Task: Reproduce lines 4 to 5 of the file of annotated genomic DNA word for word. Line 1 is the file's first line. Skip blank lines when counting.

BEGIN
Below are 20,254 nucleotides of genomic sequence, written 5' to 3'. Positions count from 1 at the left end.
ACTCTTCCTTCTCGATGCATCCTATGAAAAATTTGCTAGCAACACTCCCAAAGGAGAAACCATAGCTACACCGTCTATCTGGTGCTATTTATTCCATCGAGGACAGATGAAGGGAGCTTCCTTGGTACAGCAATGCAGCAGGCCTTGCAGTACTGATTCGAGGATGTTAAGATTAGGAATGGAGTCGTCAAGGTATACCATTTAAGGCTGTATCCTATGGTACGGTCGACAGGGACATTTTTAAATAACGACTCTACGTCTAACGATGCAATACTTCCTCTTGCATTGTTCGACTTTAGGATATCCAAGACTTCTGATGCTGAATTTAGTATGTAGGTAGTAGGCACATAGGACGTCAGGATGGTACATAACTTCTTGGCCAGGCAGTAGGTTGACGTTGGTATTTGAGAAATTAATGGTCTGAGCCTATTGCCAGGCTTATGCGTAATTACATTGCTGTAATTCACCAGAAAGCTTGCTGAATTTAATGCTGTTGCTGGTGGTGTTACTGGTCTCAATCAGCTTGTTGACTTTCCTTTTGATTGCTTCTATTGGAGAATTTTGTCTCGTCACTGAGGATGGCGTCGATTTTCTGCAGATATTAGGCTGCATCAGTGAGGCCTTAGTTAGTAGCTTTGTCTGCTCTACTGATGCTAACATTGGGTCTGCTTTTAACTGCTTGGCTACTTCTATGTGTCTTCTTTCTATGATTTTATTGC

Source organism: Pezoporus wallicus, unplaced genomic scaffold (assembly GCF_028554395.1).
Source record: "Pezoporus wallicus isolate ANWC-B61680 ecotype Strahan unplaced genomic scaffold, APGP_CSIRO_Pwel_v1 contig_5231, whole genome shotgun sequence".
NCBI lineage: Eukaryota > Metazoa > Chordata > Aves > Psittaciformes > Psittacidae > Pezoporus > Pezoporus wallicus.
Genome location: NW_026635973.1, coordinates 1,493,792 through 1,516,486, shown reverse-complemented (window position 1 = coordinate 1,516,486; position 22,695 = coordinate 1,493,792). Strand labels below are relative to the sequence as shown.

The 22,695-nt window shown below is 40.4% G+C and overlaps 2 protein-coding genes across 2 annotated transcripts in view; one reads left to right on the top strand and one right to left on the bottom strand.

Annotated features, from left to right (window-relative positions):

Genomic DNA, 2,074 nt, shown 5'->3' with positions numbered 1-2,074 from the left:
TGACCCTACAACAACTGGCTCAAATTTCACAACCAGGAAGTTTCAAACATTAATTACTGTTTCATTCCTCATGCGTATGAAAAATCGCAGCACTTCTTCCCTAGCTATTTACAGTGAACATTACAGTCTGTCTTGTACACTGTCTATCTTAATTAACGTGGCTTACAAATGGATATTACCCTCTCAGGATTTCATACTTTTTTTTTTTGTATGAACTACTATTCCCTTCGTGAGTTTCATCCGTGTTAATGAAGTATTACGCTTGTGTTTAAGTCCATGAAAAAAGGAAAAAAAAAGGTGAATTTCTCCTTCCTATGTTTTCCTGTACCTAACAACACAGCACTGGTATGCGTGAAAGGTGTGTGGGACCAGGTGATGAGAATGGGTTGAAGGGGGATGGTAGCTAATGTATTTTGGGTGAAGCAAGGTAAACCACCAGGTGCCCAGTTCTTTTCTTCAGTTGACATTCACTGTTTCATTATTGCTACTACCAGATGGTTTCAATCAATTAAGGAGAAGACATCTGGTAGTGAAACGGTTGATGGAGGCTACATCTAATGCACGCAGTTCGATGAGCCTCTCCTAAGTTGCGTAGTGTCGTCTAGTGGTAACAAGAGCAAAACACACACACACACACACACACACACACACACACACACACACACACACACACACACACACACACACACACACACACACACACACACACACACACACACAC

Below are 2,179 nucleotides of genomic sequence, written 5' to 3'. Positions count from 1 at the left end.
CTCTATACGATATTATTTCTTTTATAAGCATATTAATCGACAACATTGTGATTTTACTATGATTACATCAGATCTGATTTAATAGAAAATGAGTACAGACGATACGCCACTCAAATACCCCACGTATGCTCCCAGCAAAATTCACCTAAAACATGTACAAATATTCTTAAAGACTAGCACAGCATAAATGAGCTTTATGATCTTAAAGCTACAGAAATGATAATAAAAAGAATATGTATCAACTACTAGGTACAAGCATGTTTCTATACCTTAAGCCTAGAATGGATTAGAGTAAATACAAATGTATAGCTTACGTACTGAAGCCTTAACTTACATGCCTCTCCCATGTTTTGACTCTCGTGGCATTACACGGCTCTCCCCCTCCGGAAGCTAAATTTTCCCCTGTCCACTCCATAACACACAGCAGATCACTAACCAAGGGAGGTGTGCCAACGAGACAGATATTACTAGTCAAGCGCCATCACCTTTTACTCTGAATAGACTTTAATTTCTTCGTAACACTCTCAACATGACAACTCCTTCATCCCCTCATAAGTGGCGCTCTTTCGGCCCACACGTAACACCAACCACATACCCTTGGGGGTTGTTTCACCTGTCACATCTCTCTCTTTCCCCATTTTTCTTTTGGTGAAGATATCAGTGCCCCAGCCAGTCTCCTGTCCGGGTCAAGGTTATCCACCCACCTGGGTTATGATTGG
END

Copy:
Source record: "Pezoporus wallicus isolate ANWC-B61680 ecotype Strahan unplaced genomic scaffold, APGP_CSIRO_Pwel_v1 contig_5231, whole genome shotgun sequence".
NCBI lineage: Eukaryota > Metazoa > Chordata > Aves > Psittaciformes > Psittacidae > Pezoporus > Pezoporus wallicus.